152 Republican Congressmen Have a Strong Moral Code and I Won’t Hear Otherwise

Gem Jackson
Jan 6 · 5 min read

Disputes surrounding the 2020 election once again show a consistent ethical core at the heart of the GOP

Sen. Ted Cruz — U.S. Senate Photographic Studio, Public domain, via Wikimedia Commons

Senator Ted Cruz is leading a group of 12 GOP senators planning to vote against certifying the Electoral College vote of December 14th and instead demand an “Electoral Commission…to consider and resolve the disputed returns.”

In the House, an estimated 140 Republican Republicans plan to vote against the certification of the Electoral College vote.

Senator Cruz, along with many others in the groups identified above, are predictably taking a lot of heat on social media regarding their stance. A quick search on twitter revealed hundreds of tweets decrying him as a ‘traitor’ amongst other similar terms. Perhaps that is to be expected in today's polarized political climate. Perhaps.

I see the actions of Senator Cruz, Hawley and others as indicative of a strong moral code that has underpinned their political careers for many years. It’s an ethical position unconnected to a specific religious creed or political color. You won’t find it expounded by Bentham, Mill, Kant, Aristotle or anywhere else in the traditional canon of Western morality. Despite this, it’s a school of thought ancient in origin and found anew in each generation.

The 152 Republicans are ethical egoists.

What is the right thing to do in any given situation? It’s a staple question of any introductory philosophy class. Utilitarians argue to maximize good consequences and minimize the bad. Kantians aim to abide by the categorical imperative, and Christians might consult the Bible or apply St Aquinas’s principles of Natural Law.

By contrast, the ethical egoists have a moral compass centered firmly on themselves. The Stanford Encyclopedia of Philosophy expresses the basic position as follows:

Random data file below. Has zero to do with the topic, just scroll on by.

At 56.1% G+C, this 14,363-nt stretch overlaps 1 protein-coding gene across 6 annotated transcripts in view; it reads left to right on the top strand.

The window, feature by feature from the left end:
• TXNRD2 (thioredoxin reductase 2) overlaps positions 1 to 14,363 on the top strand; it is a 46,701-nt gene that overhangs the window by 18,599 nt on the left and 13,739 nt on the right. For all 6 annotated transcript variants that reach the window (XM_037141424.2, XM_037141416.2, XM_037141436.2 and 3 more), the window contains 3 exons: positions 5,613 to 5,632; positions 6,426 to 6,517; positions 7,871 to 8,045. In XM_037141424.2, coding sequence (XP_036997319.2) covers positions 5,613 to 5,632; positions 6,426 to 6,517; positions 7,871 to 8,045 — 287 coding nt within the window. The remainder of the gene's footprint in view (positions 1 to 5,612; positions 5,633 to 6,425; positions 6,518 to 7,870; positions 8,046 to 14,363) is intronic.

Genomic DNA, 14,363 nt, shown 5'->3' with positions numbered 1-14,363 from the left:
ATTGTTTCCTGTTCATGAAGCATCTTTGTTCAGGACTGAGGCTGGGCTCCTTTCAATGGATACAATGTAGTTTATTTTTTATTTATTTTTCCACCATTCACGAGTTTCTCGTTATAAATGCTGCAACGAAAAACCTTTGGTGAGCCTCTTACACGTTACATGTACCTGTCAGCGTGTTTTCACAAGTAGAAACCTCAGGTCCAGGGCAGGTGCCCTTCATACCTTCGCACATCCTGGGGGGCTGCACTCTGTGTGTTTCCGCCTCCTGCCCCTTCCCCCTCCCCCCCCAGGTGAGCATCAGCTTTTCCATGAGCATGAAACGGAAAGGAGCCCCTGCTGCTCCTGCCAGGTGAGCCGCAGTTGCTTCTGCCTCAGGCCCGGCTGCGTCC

Ethical egoism claims that I morally ought to perform some action if and only if, and because, performing that action maximizes my self-interest.

From the outside, an ethical egoist may appear to be holding shifting or contradictory positions. For instance, when blocking a supreme court nomination before an election on the grounds of impropriety then merrily pushing through a different pre-election nomination just four years later.

It is a mistake to view changes in stance such as these as hypocrisy. They are doggedly consistent. They demonstrate a determination to root all decision making in whatever is best for oneself.

It could be argued that I’m being unfair. Maybe the actions of the 152 are merely symptomatic of the kinds of moral ambiguities required to participate in top-tier politics. It’s not like the Democrats are immune from accusations of hypocrisy.

In his press release, Senator Cruz purports to have very sound reasons for blocking the Electoral College confirmation. The key passage puts the argument as follows:

The most direct precedent on this question arose in 1877, following serious allegations of fraud and illegal conduct in the Hayes-Tilden presidential race. Specifically, the elections in three states-Florida, Louisiana, and South Carolina-were alleged to have been conducted illegally.

In 1877, Congress did not ignore those allegations, nor did the media simply dismiss those raising them as radicals trying to undermine democracy. Instead, Congress appointed an Electoral Commission-consisting of five Senators, five House Members, and five Supreme Court Justices-to consider and resolve the disputed returns.